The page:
In 1989, only 2 percent of UT’s more than 2,100 teaching faculty
were African American, and 3 percent were Latino, according to UT
statistics. Like many other predominantly White schools, even with
affirmative action, UT had struggled to hire underrepresented faculty
of color.

Hill recalls his shock when he learned the Fifth U.S. Circuit Court
of Appeals had decided in favor of plaintiff Cheryl Hopwood and three
other White students who had sued UT law school after being denied
admission claiming reverse discrimination. Last year, the U.S. Supreme
Court let the Hopwood ruling stand.

By 1997–a year after the Hopwood ruling–African American faculty
had inched to 3 percent and Chicano/Latino faculty to 5 percent.

African American employees on campus had lobbied for someone like
Hill to be named a vice president, and not just be in charge of
minority affairs. Members of UT’s African American Staff Advocating
Progress (AASAP) submitted a proposal in 1996.

“We realize the need to hold administrative cost to a minimum,” the
proposal stated. “[But] we feel this appointment is timely and
necessary to make our public pronouncements for diversity consistent
with our actions.”

While UT’s minority faculty numbers have held steady, minority
enrollment has dropped since 1996–especially at the law school. UT is
appealing the Hopwood case again on different legal arguments after a
federal judge earlier this year ordered UT not to use racial
preferences in admissions.

Since joining the administration at UT, Hill has not personally
experienced the type of overt racism he encountered as a graduate
student in 1959. He therefore finds it unfortunate that the Hopwood
incident has cast the university in such an unflattering light.

“It’s only a misperception that minorities aren’t welcome here,” he
says. “A lot of people didn’t have very good feelings for the
university in the first place. … Here I am trying to sell the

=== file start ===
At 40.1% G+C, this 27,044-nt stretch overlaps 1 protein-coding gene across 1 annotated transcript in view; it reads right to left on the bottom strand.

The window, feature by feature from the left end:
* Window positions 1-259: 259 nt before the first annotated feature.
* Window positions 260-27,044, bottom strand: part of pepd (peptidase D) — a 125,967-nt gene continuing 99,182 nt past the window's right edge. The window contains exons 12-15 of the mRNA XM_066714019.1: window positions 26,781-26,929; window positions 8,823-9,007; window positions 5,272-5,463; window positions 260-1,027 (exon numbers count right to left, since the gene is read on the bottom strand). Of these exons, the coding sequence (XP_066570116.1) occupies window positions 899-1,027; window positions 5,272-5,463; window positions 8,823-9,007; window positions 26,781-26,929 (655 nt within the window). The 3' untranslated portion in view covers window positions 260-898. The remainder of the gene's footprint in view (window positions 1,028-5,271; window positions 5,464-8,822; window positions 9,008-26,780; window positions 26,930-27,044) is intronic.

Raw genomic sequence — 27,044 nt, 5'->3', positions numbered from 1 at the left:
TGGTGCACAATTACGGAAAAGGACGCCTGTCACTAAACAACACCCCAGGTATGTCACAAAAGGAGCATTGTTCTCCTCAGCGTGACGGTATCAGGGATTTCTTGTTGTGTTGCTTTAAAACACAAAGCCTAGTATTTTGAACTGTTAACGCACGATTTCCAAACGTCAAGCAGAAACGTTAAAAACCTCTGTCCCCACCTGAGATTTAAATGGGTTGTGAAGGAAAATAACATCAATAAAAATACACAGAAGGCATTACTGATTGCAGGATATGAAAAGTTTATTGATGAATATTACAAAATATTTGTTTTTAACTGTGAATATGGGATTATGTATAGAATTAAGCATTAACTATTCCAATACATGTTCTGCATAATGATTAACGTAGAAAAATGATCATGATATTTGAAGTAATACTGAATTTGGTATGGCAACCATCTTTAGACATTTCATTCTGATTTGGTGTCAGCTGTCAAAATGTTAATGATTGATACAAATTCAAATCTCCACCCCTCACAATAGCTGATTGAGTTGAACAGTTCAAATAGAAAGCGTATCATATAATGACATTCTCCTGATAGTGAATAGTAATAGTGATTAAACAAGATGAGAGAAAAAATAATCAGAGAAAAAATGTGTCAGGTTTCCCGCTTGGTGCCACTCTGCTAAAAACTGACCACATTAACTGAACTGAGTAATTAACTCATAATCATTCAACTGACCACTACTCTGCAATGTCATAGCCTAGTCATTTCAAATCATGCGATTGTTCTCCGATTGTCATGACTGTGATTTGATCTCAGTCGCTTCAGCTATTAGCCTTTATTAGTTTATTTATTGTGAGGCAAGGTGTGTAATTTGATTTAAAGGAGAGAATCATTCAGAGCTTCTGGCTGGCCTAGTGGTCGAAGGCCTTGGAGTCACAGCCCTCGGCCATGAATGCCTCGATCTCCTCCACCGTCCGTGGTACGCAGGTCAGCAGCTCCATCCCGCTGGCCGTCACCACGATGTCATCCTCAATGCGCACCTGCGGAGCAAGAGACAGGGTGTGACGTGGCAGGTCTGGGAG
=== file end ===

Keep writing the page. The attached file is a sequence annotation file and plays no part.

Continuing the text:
university and now we have this [Hopwood] baggage to go along with it.”

While Hill insists minority faculty careers at UT weren’t hurt by
Hopwood, he concedes that recruitment of new underrepresented faculty
of color is harder now.

“They are not anxious to come to Texas,” he says. “They want to
know what we’re doing in Texas to make minorities feel welcome. It’s an
image problem.”

The Importance of the Promotion

Hill contends that UT’s minority staff are paid much less than
Whites, although neither he nor the university had records to
substantiate this claim.

The vice president characterizes himself a “staunch supporter” of
affirmative action. However, in his interview with Black Issues, he did
not readily share his ideas of how to diversify UT without considering
race. Thanks to Hopwood, UT no longer has programs or funds earmarked
for minority faculty recruitment.

Hill’s track record in diversifying UT has been mixed. His previous
job responsibilities have never outright called for him to recruit
scholars of color, although his high visibility at national conventions
and meetings sometimes presents opportunities for him to informally
recruit and network with prospective faculty and staff. Occasionally, a
colleague also may enlist his help to persuade a minority job candidate